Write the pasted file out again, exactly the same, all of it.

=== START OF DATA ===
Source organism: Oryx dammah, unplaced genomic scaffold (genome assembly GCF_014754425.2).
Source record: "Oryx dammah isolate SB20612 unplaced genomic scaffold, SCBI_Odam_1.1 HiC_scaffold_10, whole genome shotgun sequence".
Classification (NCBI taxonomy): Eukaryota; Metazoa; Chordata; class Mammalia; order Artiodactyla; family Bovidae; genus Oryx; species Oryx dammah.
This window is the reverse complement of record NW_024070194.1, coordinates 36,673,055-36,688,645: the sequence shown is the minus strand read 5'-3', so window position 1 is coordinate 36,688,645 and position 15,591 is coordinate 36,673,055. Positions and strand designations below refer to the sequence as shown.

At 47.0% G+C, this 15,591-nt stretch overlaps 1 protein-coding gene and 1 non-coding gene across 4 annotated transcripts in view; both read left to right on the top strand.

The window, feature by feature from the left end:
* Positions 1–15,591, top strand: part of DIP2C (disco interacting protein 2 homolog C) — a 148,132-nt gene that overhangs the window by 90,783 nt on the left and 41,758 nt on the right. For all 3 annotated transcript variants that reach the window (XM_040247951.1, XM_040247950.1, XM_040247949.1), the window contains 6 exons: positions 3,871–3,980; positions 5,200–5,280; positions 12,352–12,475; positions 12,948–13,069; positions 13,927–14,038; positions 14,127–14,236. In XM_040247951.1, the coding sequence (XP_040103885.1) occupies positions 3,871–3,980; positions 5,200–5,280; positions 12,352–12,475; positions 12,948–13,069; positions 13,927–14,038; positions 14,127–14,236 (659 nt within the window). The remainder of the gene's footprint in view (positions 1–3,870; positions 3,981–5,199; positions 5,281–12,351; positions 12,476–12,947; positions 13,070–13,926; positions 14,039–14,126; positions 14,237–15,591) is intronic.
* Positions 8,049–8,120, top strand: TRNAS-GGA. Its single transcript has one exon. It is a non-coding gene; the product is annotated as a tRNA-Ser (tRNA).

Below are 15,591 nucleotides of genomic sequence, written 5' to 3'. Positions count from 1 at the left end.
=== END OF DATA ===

Source organism: Oryx dammah, unplaced genomic scaffold (genome assembly GCF_014754425.2).
Source record: "Oryx dammah isolate SB20612 unplaced genomic scaffold, SCBI_Odam_1.1 HiC_scaffold_10, whole genome shotgun sequence".
Classification (NCBI taxonomy): Eukaryota; Metazoa; Chordata; class Mammalia; order Artiodactyla; family Bovidae; genus Oryx; species Oryx dammah.
This window is the reverse complement of record NW_024070194.1, coordinates 36,673,055-36,688,645: the sequence shown is the minus strand read 5'-3', so window position 1 is coordinate 36,688,645 and position 15,591 is coordinate 36,673,055. Positions and strand designations below refer to the sequence as shown.

At 47.0% G+C, this 15,591-nt stretch overlaps 1 protein-coding gene and 1 non-coding gene across 4 annotated transcripts in view; both read left to right on the top strand.

The window, feature by feature from the left end:
* Positions 1–15,591, top strand: part of DIP2C (disco interacting protein 2 homolog C) — a 148,132-nt gene that overhangs the window by 90,783 nt on the left and 41,758 nt on the right. For all 3 annotated transcript variants that reach the window (XM_040247951.1, XM_040247950.1, XM_040247949.1), the window contains 6 exons: positions 3,871–3,980; positions 5,200–5,280; positions 12,352–12,475; positions 12,948–13,069; positions 13,927–14,038; positions 14,127–14,236. In XM_040247951.1, the coding sequence (XP_040103885.1) occupies positions 3,871–3,980; positions 5,200–5,280; positions 12,352–12,475; positions 12,948–13,069; positions 13,927–14,038; positions 14,127–14,236 (659 nt within the window). The remainder of the gene's footprint in view (positions 1–3,870; positions 3,981–5,199; positions 5,281–12,351; positions 12,476–12,947; positions 13,070–13,926; positions 14,039–14,126; positions 14,237–15,591) is intronic.
* Positions 8,049–8,120, top strand: TRNAS-GGA. Its single transcript has one exon. It is a non-coding gene; the product is annotated as a tRNA-Ser (tRNA).

Below are 15,591 nucleotides of genomic sequence, written 5' to 3'. Positions count from 1 at the left end.